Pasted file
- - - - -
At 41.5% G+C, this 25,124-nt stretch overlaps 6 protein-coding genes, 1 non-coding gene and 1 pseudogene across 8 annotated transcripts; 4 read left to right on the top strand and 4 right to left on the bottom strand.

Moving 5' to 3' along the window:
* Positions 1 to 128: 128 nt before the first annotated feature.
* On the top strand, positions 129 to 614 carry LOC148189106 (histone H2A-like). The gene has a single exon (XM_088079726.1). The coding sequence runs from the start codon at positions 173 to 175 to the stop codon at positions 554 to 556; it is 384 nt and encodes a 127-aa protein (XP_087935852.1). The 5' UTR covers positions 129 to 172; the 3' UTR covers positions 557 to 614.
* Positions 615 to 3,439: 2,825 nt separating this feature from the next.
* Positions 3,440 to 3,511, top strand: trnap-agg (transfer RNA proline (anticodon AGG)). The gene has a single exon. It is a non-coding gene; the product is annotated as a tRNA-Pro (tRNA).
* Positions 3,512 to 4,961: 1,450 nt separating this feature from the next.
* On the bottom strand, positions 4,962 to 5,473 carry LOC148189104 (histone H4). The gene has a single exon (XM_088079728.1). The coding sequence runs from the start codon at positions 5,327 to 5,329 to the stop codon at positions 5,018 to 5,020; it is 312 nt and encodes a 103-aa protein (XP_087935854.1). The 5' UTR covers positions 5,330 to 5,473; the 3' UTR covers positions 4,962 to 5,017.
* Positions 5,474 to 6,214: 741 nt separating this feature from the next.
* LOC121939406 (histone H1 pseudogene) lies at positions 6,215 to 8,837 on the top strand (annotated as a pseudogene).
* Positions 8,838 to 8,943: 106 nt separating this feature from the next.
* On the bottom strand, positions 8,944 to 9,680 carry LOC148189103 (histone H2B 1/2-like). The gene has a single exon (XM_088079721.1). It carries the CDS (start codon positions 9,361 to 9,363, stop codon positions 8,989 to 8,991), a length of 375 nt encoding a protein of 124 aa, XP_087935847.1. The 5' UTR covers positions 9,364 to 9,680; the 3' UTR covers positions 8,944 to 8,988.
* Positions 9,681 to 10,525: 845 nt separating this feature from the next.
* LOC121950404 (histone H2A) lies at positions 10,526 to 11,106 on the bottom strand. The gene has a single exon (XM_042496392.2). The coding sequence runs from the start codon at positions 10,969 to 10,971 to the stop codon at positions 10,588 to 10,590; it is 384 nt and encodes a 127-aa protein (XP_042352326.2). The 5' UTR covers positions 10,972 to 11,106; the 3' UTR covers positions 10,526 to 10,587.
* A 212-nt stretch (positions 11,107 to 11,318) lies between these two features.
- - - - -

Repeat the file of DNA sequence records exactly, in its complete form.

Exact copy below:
At 41.5% G+C, this 25,124-nt stretch overlaps 6 protein-coding genes, 1 non-coding gene and 1 pseudogene across 8 annotated transcripts; 4 read left to right on the top strand and 4 right to left on the bottom strand.

Moving 5' to 3' along the window:
* Positions 1 to 128: 128 nt before the first annotated feature.
* On the top strand, positions 129 to 614 carry LOC148189106 (histone H2A-like). The gene has a single exon (XM_088079726.1). The coding sequence runs from the start codon at positions 173 to 175 to the stop codon at positions 554 to 556; it is 384 nt and encodes a 127-aa protein (XP_087935852.1). The 5' UTR covers positions 129 to 172; the 3' UTR covers positions 557 to 614.
* Positions 615 to 3,439: 2,825 nt separating this feature from the next.
* Positions 3,440 to 3,511, top strand: trnap-agg (transfer RNA proline (anticodon AGG)). The gene has a single exon. It is a non-coding gene; the product is annotated as a tRNA-Pro (tRNA).
* Positions 3,512 to 4,961: 1,450 nt separating this feature from the next.
* On the bottom strand, positions 4,962 to 5,473 carry LOC148189104 (histone H4). The gene has a single exon (XM_088079728.1). The coding sequence runs from the start codon at positions 5,327 to 5,329 to the stop codon at positions 5,018 to 5,020; it is 312 nt and encodes a 103-aa protein (XP_087935854.1). The 5' UTR covers positions 5,330 to 5,473; the 3' UTR covers positions 4,962 to 5,017.
* Positions 5,474 to 6,214: 741 nt separating this feature from the next.
* LOC121939406 (histone H1 pseudogene) lies at positions 6,215 to 8,837 on the top strand (annotated as a pseudogene).
* Positions 8,838 to 8,943: 106 nt separating this feature from the next.
* On the bottom strand, positions 8,944 to 9,680 carry LOC148189103 (histone H2B 1/2-like). The gene has a single exon (XM_088079721.1). It carries the CDS (start codon positions 9,361 to 9,363, stop codon positions 8,989 to 8,991), a length of 375 nt encoding a protein of 124 aa, XP_087935847.1. The 5' UTR covers positions 9,364 to 9,680; the 3' UTR covers positions 8,944 to 8,988.
* Positions 9,681 to 10,525: 845 nt separating this feature from the next.
* LOC121950404 (histone H2A) lies at positions 10,526 to 11,106 on the bottom strand. The gene has a single exon (XM_042496392.2). The coding sequence runs from the start codon at positions 10,969 to 10,971 to the stop codon at positions 10,588 to 10,590; it is 384 nt and encodes a 127-aa protein (XP_042352326.2). The 5' UTR covers positions 10,972 to 11,106; the 3' UTR covers positions 10,526 to 10,587.
* A 212-nt stretch (positions 11,107 to 11,318) lies between these two features.